You ask, what is our aim? I can answer in one word. It is victory. Victory at all costs – Victory in spite of all terrors – Victory, however long and hard the road may be, for without victory there is no survival.

Let that be realized. No survival for the British Empire, no survival for all that the British Empire has stood for, no survival for the urge, the impulse of the ages, that mankind shall move forward toward his goal.

I take up my task in buoyancy and hope. I feel sure that our cause will not be suffered to fail among men. I feel entitled at this juncture, at this time, to claim the aid of all and to say, “Come then, let us go forward together with our united strength.”

If you want to read the rest of this speech, I found it here.

The Crusades – BBC Documentary

Just a week before I am about to sit an exam regarding the Third Crusade and its characters, I have stumbled across a brand new BBC Four documentary series narrated by leading Crusade historian Thomas Asbridge. It has so far covered the causes of the Holy War, the Battle of Hattin in 1187 and the relationship between Richard I and Saladin amongst other topics.

Now I can revise without lifting a single page. What luck!

The Lotto Craze

It is driven into the human psyche that if there exists a small chance of something happening to a person, that person might be you. You might refuse to go out in a thunderstorm because you might be hit by lightning. You might refuse to travel by aircraft because there was a report on the news about another missing plane. You might buy a lottery ticket twice a week, every week for the rest of your life because, well, somebody has to win it.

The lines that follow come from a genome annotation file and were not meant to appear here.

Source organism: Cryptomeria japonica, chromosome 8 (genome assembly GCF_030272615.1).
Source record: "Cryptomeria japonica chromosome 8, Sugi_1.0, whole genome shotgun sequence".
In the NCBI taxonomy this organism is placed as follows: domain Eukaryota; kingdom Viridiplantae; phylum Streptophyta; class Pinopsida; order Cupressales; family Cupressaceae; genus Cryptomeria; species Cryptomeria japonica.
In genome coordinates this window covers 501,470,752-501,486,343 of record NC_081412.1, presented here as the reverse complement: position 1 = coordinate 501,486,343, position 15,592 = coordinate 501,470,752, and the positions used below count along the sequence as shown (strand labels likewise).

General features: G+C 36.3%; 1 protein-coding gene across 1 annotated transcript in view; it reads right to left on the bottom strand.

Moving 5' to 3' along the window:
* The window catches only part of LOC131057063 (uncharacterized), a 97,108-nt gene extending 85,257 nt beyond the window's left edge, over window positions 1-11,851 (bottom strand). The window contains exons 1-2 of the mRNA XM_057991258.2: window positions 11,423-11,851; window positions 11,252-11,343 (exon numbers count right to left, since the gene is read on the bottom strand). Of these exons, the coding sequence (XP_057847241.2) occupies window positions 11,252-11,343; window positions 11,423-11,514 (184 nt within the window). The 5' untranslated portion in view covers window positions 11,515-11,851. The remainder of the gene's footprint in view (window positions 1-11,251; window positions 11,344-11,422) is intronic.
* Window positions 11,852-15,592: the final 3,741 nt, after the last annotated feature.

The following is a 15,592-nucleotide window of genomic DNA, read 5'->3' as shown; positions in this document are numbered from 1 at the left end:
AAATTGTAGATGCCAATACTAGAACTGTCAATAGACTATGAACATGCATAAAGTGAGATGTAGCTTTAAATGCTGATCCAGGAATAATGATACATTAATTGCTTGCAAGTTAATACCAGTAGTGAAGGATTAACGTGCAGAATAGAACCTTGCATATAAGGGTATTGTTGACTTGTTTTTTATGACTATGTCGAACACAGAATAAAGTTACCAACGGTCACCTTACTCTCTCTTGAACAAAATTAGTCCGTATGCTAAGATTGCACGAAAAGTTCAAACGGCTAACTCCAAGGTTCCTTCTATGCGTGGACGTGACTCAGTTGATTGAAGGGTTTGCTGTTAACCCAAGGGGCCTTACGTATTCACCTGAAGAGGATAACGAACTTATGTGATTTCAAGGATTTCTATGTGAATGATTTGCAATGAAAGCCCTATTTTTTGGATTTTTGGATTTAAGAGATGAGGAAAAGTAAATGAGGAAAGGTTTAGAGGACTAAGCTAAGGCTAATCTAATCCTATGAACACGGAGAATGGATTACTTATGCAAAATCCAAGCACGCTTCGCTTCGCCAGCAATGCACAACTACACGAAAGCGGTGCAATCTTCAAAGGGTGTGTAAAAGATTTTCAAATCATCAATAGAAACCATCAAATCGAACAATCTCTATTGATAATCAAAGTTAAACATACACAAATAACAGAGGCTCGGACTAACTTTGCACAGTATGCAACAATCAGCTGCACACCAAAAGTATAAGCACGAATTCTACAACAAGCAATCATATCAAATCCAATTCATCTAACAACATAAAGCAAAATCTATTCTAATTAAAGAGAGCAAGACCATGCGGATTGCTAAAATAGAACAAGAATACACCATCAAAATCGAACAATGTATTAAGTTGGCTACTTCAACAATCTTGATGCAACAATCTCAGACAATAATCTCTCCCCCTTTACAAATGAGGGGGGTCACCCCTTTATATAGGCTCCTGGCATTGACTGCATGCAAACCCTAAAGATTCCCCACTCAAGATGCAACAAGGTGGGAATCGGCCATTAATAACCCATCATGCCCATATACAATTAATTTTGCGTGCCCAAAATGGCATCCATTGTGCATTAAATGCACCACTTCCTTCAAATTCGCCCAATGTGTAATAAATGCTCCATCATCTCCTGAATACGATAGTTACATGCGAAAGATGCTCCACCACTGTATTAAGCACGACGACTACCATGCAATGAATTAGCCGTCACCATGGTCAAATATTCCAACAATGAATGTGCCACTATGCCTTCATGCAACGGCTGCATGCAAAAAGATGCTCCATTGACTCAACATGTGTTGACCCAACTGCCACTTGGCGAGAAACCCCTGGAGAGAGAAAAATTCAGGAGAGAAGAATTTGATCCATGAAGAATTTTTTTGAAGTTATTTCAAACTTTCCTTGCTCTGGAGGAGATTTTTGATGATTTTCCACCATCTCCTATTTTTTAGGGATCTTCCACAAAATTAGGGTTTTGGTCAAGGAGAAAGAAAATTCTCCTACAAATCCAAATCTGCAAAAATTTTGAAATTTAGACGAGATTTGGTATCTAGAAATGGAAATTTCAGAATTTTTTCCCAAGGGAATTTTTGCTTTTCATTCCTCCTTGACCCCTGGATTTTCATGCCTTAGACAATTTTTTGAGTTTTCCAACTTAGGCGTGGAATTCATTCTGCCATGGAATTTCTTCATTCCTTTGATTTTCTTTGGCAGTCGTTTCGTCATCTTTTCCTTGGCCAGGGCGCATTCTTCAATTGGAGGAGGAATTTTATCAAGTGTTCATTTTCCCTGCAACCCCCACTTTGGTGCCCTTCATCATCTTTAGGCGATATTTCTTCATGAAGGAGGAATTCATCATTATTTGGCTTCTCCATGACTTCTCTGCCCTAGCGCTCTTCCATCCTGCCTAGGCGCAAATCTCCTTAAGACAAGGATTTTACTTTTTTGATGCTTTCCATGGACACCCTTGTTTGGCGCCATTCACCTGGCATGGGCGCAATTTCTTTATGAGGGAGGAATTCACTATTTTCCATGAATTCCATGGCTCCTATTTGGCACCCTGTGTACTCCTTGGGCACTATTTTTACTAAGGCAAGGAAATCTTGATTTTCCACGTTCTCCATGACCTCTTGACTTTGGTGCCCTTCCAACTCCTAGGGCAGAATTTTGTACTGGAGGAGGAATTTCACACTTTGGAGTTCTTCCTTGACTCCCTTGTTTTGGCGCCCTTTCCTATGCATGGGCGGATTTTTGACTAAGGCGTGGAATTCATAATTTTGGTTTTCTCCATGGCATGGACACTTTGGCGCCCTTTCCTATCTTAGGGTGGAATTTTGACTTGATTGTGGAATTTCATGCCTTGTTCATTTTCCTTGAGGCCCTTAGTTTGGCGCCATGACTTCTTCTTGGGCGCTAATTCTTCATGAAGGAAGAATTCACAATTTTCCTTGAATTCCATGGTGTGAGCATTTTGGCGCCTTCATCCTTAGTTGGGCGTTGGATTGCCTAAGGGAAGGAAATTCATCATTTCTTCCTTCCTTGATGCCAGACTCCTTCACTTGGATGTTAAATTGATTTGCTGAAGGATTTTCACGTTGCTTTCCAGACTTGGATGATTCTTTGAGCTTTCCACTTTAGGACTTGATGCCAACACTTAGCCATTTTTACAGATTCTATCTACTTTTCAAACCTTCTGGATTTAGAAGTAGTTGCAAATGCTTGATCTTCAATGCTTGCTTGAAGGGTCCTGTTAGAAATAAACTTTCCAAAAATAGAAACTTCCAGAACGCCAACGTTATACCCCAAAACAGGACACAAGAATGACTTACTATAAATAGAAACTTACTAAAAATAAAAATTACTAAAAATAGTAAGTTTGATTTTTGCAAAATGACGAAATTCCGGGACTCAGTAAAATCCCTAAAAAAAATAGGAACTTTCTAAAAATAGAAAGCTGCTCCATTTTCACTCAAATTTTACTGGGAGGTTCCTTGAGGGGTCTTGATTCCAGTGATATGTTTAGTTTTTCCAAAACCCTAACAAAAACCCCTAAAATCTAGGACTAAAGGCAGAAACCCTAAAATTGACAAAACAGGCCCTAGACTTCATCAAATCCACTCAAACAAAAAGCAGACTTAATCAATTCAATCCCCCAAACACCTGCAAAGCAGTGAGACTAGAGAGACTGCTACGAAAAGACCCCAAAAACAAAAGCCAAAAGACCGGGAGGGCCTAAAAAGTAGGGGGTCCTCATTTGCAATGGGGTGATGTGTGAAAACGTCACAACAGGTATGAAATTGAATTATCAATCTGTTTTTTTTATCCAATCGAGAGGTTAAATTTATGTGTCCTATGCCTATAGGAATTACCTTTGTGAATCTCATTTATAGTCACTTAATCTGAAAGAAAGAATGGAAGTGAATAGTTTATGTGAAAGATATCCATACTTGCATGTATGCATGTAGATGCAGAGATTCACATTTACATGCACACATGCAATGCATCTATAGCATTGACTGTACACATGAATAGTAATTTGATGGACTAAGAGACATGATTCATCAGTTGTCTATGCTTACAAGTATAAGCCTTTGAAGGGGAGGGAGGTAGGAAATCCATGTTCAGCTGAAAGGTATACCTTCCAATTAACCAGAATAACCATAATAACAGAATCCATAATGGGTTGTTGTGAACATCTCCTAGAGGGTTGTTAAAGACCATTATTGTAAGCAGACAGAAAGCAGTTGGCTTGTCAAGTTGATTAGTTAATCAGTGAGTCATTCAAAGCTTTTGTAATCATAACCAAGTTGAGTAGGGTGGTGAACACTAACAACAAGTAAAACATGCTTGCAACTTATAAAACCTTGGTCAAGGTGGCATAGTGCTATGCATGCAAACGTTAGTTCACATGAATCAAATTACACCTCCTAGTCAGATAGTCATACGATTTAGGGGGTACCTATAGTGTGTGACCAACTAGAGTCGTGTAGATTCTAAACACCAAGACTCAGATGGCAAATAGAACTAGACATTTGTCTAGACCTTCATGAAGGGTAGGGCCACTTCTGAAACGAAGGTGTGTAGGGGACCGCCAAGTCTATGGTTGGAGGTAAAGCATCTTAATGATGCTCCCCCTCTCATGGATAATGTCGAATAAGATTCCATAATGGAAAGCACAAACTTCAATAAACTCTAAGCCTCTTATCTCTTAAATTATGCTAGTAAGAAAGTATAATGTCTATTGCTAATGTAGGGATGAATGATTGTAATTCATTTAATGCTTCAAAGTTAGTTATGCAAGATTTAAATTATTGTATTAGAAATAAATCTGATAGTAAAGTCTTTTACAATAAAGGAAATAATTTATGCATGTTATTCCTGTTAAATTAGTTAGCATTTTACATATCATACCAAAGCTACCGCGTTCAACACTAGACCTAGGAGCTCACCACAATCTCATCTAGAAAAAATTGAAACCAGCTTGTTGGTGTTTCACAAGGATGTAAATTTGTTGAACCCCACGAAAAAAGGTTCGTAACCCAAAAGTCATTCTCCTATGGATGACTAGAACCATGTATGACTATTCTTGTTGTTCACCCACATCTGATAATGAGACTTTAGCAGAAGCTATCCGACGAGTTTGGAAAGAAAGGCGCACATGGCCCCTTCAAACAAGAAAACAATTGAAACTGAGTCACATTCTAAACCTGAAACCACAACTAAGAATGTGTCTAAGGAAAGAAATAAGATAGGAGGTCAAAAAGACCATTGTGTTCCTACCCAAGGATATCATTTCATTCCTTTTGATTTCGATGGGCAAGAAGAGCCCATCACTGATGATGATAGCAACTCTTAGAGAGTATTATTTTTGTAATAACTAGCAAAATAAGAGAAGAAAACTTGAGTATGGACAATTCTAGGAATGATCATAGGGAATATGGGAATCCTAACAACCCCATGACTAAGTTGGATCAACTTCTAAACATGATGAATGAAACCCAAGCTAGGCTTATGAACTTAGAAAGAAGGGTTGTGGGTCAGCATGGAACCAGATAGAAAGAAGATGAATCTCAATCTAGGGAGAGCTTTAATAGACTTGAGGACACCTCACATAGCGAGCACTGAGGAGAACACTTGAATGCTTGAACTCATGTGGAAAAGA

It took twenty years and six months (four years and six months if we are only counting the time from which I could actually buy a lottery ticket) for me to catch the bug. All my life I have seen my Dad carry lottery tickets in his wallet or back pocket, heard my Mum discuss her disdain for people who don’t pay their fair share of the lottery syndicate at work and heard friends talk about what they would do if they were to actually hit the jackpot.

However, it wasn’t until the £66 million rollover last weekend that I had ever considered playing. This wasn’t because a few million wasn’t enough for me to spare a £2 coin, but because of the hype and the energy that this particular draw had created. I was constantly amidst friends talking about how they would spend their winnings and promising that it wouldn’t ‘change’ them. But, really? Could winning more than £50 million not affect you as a person?

The National Lottery of the United Kingdom has been operating since 1994, when it was established by the government of John Major. There have been many winners of the jackpot, defying the odds of a reported 1 in 45,057,474 chance to match all six balls. There were even a total of 133 claimants to one particular draw in 1995 which split the winnings for each down to £122,510. Gutted.